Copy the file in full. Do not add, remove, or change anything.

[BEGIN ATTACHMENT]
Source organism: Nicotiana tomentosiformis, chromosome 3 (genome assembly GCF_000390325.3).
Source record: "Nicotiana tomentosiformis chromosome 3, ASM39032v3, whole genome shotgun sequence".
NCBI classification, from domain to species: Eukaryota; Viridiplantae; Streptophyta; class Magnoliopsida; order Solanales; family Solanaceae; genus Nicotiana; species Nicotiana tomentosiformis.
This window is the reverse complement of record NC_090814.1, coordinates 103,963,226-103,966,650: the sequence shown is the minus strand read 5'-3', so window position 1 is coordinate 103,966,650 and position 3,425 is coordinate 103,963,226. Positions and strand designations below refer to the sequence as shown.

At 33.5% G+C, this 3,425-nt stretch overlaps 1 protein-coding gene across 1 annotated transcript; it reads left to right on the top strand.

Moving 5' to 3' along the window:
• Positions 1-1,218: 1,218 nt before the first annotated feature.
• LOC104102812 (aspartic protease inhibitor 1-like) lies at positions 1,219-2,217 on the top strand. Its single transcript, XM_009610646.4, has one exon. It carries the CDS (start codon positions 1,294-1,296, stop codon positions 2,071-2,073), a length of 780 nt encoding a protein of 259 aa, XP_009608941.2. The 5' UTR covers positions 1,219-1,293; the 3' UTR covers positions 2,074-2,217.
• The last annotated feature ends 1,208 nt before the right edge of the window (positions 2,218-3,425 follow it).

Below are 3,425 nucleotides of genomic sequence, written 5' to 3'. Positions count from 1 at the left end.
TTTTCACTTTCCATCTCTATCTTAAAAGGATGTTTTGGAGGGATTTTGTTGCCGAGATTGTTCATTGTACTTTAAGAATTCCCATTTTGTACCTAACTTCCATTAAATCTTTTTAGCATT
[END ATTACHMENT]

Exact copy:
Source organism: Nicotiana tomentosiformis, chromosome 3 (genome assembly GCF_000390325.3).
Source record: "Nicotiana tomentosiformis chromosome 3, ASM39032v3, whole genome shotgun sequence".
NCBI classification, from domain to species: Eukaryota; Viridiplantae; Streptophyta; class Magnoliopsida; order Solanales; family Solanaceae; genus Nicotiana; species Nicotiana tomentosiformis.
This window is the reverse complement of record NC_090814.1, coordinates 103,963,226-103,966,650: the sequence shown is the minus strand read 5'-3', so window position 1 is coordinate 103,966,650 and position 3,425 is coordinate 103,963,226. Positions and strand designations below refer to the sequence as shown.

At 33.5% G+C, this 3,425-nt stretch overlaps 1 protein-coding gene across 1 annotated transcript; it reads left to right on the top strand.

Moving 5' to 3' along the window:
• Positions 1-1,218: 1,218 nt before the first annotated feature.
• LOC104102812 (aspartic protease inhibitor 1-like) lies at positions 1,219-2,217 on the top strand. Its single transcript, XM_009610646.4, has one exon. It carries the CDS (start codon positions 1,294-1,296, stop codon positions 2,071-2,073), a length of 780 nt encoding a protein of 259 aa, XP_009608941.2. The 5' UTR covers positions 1,219-1,293; the 3' UTR covers positions 2,074-2,217.
• The last annotated feature ends 1,208 nt before the right edge of the window (positions 2,218-3,425 follow it).

Below are 3,425 nucleotides of genomic sequence, written 5' to 3'. Positions count from 1 at the left end.
TTTTCACTTTCCATCTCTATCTTAAAAGGATGTTTTGGAGGGATTTTGTTGCCGAGATTGTTCATTGTACTTTAAGAATTCCCATTTTGTACCTAACTTCCATTAAATCTTTTTAGCATT